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An illustration of ‘The Ugliest Human Being’ from the Folio Society edition of Thus Spake Zarathustra. At first I thought it was Zarathustra’s Ape.

That morning, Peter* woke up feeling down again. Dragging himself out of bed, Peter was nonetheless determined to head to the marketplace and see the tightrope walker who was due to be giving a performance that day. When he got to the marketplace, however, Peter was surprised to see everyone gathered around a bedraggled, bearded figure stood there making some kind of speech.

Several months earlier,** this figure had burst into the market place ranting that he was looking for God, and claiming that the townsfolk had murdered him! Everyone had just stood there in silence, not knowing what to make of this stranger, and eventually the figure had stormed off, muttering that he’d come too earlier. …


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The Ghost 4 drone

Having now explored several key themes of Gregoire Chamayou’s critique of drone warfare in the previous sections of this digest, it is now possible to come to a conclusion about the overall themes underpinning Drone Theory (2015).

First of all, what is so fascinating about Chamayou’s critique of drone warfare is that it is not primarly rooted in strategic or military considerations, but in an incredibly rich philosophical discourse based around the ethics (necro-ethics) of killing in combat. …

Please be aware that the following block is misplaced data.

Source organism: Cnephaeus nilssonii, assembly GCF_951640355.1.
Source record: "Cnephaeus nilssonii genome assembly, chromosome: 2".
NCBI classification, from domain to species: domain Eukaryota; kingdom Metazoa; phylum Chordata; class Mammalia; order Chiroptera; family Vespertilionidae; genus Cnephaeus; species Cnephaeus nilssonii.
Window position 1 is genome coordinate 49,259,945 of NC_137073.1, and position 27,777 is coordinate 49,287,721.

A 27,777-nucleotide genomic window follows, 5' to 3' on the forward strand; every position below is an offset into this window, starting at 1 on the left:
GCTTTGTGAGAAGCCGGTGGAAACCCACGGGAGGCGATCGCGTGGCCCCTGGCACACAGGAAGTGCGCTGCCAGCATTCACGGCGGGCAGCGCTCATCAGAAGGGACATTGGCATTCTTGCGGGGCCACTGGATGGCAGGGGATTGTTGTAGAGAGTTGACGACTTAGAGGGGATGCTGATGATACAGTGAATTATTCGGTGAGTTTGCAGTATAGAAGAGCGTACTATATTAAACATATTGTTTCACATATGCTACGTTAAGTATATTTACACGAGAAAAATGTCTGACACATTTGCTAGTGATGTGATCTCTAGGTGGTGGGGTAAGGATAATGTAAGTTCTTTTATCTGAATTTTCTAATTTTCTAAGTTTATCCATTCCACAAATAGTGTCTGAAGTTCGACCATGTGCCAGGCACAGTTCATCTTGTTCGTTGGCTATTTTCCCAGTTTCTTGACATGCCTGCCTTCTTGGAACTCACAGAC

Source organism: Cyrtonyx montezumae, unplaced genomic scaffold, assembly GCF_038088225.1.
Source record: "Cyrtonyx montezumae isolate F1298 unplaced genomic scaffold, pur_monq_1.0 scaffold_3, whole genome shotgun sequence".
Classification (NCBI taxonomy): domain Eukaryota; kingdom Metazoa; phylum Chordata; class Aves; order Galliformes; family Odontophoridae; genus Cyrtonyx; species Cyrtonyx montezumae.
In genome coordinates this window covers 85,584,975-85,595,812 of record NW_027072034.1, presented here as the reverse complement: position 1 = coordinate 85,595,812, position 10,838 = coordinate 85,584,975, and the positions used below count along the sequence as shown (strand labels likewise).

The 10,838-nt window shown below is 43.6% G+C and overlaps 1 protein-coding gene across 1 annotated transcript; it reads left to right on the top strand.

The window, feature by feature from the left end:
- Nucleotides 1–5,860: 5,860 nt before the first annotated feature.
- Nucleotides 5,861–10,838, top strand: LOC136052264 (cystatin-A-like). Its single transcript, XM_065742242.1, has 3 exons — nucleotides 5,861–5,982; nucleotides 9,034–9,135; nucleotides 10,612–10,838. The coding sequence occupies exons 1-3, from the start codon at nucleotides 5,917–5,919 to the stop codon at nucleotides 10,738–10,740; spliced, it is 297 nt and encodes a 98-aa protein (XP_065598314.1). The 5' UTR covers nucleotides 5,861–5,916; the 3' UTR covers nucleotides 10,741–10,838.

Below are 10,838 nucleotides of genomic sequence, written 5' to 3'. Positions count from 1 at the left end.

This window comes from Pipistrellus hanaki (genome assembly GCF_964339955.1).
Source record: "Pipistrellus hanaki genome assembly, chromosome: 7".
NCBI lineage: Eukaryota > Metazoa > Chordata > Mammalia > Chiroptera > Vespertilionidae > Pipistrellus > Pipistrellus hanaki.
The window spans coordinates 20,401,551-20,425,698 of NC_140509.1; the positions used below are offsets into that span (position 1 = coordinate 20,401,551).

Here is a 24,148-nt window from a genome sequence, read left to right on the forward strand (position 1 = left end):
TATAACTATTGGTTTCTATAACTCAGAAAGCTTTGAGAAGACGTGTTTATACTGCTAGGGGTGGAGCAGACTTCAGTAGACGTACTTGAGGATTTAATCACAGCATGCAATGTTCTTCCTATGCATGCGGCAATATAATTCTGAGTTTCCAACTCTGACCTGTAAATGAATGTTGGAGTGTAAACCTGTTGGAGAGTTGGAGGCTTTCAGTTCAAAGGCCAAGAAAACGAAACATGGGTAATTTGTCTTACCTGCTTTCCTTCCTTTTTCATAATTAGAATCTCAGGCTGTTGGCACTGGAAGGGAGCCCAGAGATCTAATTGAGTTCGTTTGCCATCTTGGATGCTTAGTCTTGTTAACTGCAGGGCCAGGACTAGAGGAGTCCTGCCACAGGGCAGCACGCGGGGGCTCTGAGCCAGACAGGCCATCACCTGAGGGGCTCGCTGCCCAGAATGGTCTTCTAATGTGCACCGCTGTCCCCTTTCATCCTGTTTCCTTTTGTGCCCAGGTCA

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Illustration by Andy Casadonte

‘A robot commits a war crime. Who is responsible?’ (Chamayou, 2015, p.210)

Having spent most of Drone Theory exploring the negative consequences of the increasing separation of body and machine in drone warfare, towards the end of the book Chamayou follows this trend to its its logical conclusion: the total removal of any human agent in the ‘kill chain’ through the advent of fully autonomous military drones.

Mechanised Atrocity

Although the existing rules of war make a distinction between weapons as tools and the combatant as being responsible for their use, the Department of Defense hopes to ‘“gradually reduce the role of human control and decision making in the functioning of drones”’ (p.207). …


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Hobbes’s Leviathan